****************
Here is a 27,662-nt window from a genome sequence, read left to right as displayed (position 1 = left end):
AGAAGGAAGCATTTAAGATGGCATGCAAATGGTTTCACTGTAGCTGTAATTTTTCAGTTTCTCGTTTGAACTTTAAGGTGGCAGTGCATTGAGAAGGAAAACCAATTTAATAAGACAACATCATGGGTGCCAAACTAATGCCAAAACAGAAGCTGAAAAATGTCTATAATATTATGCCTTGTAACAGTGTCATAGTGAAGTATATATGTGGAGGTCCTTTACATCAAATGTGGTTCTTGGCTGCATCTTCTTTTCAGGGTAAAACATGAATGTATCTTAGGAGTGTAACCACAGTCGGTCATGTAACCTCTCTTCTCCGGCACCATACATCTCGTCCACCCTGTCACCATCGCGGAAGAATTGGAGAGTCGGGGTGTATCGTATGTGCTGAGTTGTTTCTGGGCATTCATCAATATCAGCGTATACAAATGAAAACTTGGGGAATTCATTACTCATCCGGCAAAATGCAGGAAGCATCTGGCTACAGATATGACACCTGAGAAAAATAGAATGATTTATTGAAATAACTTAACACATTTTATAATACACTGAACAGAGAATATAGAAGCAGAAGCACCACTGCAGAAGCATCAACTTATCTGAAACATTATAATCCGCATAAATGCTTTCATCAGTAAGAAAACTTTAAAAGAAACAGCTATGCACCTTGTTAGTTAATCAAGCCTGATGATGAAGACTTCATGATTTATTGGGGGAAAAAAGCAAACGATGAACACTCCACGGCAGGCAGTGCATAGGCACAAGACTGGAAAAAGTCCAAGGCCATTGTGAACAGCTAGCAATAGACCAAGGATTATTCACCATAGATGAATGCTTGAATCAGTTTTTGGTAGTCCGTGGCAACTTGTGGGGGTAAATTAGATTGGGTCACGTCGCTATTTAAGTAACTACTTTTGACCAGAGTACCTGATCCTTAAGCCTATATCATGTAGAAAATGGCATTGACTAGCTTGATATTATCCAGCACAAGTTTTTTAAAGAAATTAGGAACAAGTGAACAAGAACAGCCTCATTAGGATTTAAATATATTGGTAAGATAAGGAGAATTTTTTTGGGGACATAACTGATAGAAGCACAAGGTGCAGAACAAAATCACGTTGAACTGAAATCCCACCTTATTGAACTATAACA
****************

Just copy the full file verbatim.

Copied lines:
Here is a 27,662-nt window from a genome sequence, read left to right as displayed (position 1 = left end):
AGAAGGAAGCATTTAAGATGGCATGCAAATGGTTTCACTGTAGCTGTAATTTTTCAGTTTCTCGTTTGAACTTTAAGGTGGCAGTGCATTGAGAAGGAAAACCAATTTAATAAGACAACATCATGGGTGCCAAACTAATGCCAAAACAGAAGCTGAAAAATGTCTATAATATTATGCCTTGTAACAGTGTCATAGTGAAGTATATATGTGGAGGTCCTTTACATCAAATGTGGTTCTTGGCTGCATCTTCTTTTCAGGGTAAAACATGAATGTATCTTAGGAGTGTAACCACAGTCGGTCATGTAACCTCTCTTCTCCGGCACCATACATCTCGTCCACCCTGTCACCATCGCGGAAGAATTGGAGAGTCGGGGTGTATCGTATGTGCTGAGTTGTTTCTGGGCATTCATCAATATCAGCGTATACAAATGAAAACTTGGGGAATTCATTACTCATCCGGCAAAATGCAGGAAGCATCTGGCTACAGATATGACACCTGAGAAAAATAGAATGATTTATTGAAATAACTTAACACATTTTATAATACACTGAACAGAGAATATAGAAGCAGAAGCACCACTGCAGAAGCATCAACTTATCTGAAACATTATAATCCGCATAAATGCTTTCATCAGTAAGAAAACTTTAAAAGAAACAGCTATGCACCTTGTTAGTTAATCAAGCCTGATGATGAAGACTTCATGATTTATTGGGGGAAAAAAGCAAACGATGAACACTCCACGGCAGGCAGTGCATAGGCACAAGACTGGAAAAAGTCCAAGGCCATTGTGAACAGCTAGCAATAGACCAAGGATTATTCACCATAGATGAATGCTTGAATCAGTTTTTGGTAGTCCGTGGCAACTTGTGGGGGTAAATTAGATTGGGTCACGTCGCTATTTAAGTAACTACTTTTGACCAGAGTACCTGATCCTTAAGCCTATATCATGTAGAAAATGGCATTGACTAGCTTGATATTATCCAGCACAAGTTTTTTAAAGAAATTAGGAACAAGTGAACAAGAACAGCCTCATTAGGATTTAAATATATTGGTAAGATAAGGAGAATTTTTTTGGGGACATAACTGATAGAAGCACAAGGTGCAGAACAAAATCACGTTGAACTGAAATCCCACCTTATTGAACTATAACA